Older screw style trekking poles are notorious for getting stuck, but even newer poles have issues. Preventative maintenance helps, but what if your poles are already stuck? How do you fix a stuck trekking pole?
Fixing a stuck trekking pole is usually easy. Start off by trying to free it with your hands and move onto pliers if that doesn’t work. You might have to spray penetrating oil into the poles and let them set for a few weeks.
It shouldn’t take longer than 15-20 minutes to free stuck trekking poles. The only time you might run into problems is if the insides are corroded or parts of the pole went out of alignment in the shaft. I’ll go over all of the ways to fix stuck trekking poles in the rest of this post.
How To Fix Stuck Trekking Poles?
Trekking poles will occasionally get stuck if you put them away wet or store them in an area that isn’t temperature controlled. The metal sections start to corrode/oxide so that they are partially fused together.
It’s fairly easy to fix stuck trekking poles 99% of the time. You can usually muscle the poles apart, but you may need to spray them down with penetrating oil. If that doesn’t help you will have to pull out set of pliers and work the piles from each end. Here’s a quick guide explaining how to fix stuck trekking poles.
1. Make Sure You’re Turning The Poles In The Right Direction
Trekking poles are just like any other screw or telescoping rod. One direction tightens the pole and the other loosens it. Remember the old saying “Righty Tighty Lefty Loosy”. That applies with trekking poles. You want to screw away from your body with your left hand if you’re holding the tip of the pole on the left.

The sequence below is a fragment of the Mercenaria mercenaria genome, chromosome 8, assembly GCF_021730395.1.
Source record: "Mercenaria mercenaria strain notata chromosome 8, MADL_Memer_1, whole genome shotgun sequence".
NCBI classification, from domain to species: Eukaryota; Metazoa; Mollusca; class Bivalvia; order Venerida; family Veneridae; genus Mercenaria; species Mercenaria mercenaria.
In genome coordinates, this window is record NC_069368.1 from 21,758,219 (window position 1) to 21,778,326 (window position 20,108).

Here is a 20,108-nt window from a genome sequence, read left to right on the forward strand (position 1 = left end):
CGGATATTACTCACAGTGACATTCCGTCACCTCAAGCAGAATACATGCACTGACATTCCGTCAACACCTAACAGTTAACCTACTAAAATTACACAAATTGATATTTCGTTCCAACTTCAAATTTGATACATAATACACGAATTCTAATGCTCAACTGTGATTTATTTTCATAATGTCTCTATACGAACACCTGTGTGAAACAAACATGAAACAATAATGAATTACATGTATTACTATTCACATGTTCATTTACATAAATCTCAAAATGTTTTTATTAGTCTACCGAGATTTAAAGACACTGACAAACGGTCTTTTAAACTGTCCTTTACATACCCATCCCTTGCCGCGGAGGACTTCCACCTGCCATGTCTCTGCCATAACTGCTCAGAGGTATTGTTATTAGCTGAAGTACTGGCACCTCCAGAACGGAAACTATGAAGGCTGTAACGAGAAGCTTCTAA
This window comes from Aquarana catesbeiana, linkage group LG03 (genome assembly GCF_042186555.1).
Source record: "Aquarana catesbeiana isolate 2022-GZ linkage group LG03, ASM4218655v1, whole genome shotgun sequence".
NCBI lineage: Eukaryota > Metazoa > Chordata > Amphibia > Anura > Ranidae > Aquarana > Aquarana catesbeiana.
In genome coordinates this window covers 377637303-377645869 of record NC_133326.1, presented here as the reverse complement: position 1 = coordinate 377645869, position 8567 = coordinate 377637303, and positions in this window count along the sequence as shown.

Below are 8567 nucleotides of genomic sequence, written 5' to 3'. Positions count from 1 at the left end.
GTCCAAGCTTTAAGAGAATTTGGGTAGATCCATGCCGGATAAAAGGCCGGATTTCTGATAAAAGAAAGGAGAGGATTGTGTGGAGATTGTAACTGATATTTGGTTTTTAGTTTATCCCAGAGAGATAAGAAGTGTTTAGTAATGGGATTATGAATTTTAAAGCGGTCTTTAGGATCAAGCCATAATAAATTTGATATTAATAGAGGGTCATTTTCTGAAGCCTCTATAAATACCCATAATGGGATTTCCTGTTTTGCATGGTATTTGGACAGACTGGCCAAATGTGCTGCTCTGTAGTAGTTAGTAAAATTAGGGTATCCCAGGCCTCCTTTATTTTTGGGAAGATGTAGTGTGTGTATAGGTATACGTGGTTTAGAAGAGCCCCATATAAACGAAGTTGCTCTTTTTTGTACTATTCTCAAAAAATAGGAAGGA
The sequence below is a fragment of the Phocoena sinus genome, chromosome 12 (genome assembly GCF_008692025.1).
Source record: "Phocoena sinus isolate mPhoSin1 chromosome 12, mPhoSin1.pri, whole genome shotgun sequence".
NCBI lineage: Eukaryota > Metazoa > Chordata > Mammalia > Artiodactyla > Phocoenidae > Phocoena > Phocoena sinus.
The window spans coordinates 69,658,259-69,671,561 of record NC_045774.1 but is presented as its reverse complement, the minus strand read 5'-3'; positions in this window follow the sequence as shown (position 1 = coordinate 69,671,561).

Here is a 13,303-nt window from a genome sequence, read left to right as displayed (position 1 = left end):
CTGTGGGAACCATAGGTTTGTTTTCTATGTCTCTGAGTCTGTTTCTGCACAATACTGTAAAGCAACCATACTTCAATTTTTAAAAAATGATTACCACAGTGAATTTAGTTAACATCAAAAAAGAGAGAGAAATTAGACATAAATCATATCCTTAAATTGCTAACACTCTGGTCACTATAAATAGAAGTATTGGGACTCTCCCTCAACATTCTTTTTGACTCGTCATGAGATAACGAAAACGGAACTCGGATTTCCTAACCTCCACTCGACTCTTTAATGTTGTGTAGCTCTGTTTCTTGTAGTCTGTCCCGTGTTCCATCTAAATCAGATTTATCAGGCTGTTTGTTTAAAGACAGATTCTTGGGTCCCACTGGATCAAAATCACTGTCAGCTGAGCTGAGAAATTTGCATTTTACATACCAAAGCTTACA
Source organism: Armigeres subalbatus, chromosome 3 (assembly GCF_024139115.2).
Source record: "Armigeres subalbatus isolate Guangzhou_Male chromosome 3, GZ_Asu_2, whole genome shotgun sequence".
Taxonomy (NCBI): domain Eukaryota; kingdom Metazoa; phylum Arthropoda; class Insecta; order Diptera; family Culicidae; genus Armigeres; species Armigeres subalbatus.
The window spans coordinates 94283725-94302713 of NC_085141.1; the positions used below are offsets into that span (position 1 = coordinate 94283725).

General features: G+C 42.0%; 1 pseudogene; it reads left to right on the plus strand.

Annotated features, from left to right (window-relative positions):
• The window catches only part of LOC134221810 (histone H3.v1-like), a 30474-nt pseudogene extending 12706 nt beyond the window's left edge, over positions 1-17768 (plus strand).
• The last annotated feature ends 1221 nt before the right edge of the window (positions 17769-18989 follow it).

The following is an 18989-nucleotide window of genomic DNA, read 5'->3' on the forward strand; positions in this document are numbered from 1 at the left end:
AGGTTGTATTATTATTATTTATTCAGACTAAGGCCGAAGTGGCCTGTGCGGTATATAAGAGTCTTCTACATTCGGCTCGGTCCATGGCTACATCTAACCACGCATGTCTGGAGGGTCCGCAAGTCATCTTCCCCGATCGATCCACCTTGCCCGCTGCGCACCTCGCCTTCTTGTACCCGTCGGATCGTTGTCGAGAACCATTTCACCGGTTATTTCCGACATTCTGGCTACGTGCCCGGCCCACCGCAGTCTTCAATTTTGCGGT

2. Use A Piece Of Wood To Knock On The Top Of The Stuck Trekking Pole
Hold the trekking pole vertically and take a chunk of wood and knock on the top of the stuck trekking pole. That should help break up any corroded or oxidized sections of the pole. Make sure you use wood to avoid damaging the grip.
3. Try Freeing The Stuck Trekking Poles With your Hands (Make Sure You’re Going in The Right Direction)
You can almost always free stuck trekking poles without any extra tools. I recommend spraying penetrating oil into the stuck section first to reduce friction, but that probably won’t be necessary. Don’t be afraid to put some muscle into it. Trekking poles can take more abuse than you think.
Hold the lower stuck section in your left hand and upper section in your right. Screw the pole away from your body with your left hand. If that doesn’t work try spray the pole with penetrating oil and try again.
4. Use Pliers On Both Sides Of The Stuck Section
Take 2 sets of pliers and place them on each side of the stuck section. You should be able to get better leverage since you’re not relying on your grip strength. Attach the pliers on the plastic sections of the pole so you can get a better grip. Hold the pliers in your right hand steady and push the pliers in your left hand forward.
5. Loosen Up Screws And Try Again
If none of the above methods work you might need to loosen up any screws in the pole sections and try again. That rarely solves the problem, but it’s a 30 second fix and it’s easier than soaking your poles in penetrating fluid which I’ll go over in the next step.
6. Soak The Inside Of The Shaft In Penetrating Fluid
The steps above should free up 99% of stuck trekking poles. The only time you might run into problems is if the expanders inside the shaft go out of alignment. You can usually break it free by pouring penetrating oil down the shaft.
Try knocking on the end of the pole with wood a few times and twisting again. That may be enough to fix the problem, but you might need to sock the shaft in penetrating oil for a few weeks so it can work its way through the corrosion.